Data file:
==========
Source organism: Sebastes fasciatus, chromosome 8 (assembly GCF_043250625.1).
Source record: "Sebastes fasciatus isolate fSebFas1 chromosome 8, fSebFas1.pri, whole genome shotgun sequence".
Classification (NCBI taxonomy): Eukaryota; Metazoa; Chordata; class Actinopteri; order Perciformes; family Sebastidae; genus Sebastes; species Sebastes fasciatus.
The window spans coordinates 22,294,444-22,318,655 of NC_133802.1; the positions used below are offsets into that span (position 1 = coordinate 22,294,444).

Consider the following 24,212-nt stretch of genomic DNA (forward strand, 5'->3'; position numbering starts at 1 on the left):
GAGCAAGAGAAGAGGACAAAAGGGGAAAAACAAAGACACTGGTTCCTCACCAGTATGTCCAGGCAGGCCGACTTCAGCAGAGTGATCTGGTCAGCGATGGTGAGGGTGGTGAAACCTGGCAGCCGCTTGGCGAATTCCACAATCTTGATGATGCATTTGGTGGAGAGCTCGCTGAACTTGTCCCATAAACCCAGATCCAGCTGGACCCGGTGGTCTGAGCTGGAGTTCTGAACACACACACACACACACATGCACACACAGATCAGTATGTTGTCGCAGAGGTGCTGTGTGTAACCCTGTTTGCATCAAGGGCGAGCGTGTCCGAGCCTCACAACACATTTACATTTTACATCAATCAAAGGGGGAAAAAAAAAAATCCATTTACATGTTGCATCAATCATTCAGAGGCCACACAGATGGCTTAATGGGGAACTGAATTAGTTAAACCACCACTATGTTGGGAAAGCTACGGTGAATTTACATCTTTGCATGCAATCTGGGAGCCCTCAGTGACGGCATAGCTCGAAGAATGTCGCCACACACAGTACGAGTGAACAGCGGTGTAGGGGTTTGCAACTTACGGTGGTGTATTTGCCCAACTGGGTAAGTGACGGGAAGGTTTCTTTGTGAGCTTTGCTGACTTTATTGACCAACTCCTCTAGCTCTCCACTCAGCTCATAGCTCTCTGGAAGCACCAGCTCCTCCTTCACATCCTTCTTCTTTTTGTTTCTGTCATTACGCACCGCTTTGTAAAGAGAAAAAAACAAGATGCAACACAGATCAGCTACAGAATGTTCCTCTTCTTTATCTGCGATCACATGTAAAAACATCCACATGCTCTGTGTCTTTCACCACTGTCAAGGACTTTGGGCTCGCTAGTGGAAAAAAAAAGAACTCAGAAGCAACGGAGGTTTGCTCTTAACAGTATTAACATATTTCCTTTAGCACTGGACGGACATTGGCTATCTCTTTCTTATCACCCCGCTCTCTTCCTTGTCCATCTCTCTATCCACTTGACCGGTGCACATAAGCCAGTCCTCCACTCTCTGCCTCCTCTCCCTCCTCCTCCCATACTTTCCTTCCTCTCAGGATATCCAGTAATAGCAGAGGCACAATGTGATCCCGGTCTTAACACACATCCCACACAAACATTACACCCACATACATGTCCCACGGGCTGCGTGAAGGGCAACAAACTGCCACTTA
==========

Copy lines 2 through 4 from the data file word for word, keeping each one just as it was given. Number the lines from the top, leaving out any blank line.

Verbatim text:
Source record: "Sebastes fasciatus isolate fSebFas1 chromosome 8, fSebFas1.pri, whole genome shotgun sequence".
Classification (NCBI taxonomy): Eukaryota; Metazoa; Chordata; class Actinopteri; order Perciformes; family Sebastidae; genus Sebastes; species Sebastes fasciatus.
The window spans coordinates 22,294,444-22,318,655 of NC_133802.1; the positions used below are offsets into that span (position 1 = coordinate 22,294,444).